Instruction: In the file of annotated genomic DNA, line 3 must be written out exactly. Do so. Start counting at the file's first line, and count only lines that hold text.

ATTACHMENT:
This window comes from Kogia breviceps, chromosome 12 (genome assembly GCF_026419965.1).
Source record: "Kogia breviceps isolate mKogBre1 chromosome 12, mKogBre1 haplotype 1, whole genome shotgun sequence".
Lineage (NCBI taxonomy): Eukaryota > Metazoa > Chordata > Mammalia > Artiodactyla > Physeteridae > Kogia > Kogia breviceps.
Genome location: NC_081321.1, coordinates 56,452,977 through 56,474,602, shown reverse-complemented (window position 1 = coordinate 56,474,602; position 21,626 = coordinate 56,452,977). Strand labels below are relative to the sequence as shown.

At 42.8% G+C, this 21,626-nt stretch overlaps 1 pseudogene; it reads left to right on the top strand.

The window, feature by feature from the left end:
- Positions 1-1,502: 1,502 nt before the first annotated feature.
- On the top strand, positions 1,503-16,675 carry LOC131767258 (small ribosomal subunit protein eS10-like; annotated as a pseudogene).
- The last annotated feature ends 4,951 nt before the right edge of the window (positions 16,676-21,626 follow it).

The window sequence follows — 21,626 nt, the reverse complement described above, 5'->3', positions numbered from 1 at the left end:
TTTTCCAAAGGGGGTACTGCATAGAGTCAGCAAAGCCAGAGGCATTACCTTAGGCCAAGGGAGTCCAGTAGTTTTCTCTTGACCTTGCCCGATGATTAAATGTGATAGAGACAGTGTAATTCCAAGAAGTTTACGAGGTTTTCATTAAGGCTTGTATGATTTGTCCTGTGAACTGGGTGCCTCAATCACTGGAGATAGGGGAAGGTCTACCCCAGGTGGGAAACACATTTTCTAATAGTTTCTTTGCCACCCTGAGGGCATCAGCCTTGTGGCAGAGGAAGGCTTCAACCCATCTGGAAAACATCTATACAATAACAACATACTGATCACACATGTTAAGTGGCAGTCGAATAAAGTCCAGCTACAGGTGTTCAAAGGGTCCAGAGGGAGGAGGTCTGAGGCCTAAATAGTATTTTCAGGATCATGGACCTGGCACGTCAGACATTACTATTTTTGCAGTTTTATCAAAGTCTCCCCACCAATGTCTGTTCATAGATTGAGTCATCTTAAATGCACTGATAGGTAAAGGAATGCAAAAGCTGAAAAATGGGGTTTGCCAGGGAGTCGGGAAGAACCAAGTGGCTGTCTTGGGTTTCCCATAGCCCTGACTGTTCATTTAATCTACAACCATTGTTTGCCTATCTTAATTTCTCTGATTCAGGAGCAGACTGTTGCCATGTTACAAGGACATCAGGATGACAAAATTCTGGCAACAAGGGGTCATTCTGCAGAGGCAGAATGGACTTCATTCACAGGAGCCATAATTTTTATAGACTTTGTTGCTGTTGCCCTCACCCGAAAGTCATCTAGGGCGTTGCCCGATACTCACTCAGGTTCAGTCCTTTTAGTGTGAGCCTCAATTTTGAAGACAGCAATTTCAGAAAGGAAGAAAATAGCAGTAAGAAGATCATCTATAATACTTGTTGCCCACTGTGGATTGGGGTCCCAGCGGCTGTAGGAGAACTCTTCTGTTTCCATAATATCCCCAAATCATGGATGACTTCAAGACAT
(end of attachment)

Lineage (NCBI taxonomy): Eukaryota > Metazoa > Chordata > Mammalia > Artiodactyla > Physeteridae > Kogia > Kogia breviceps.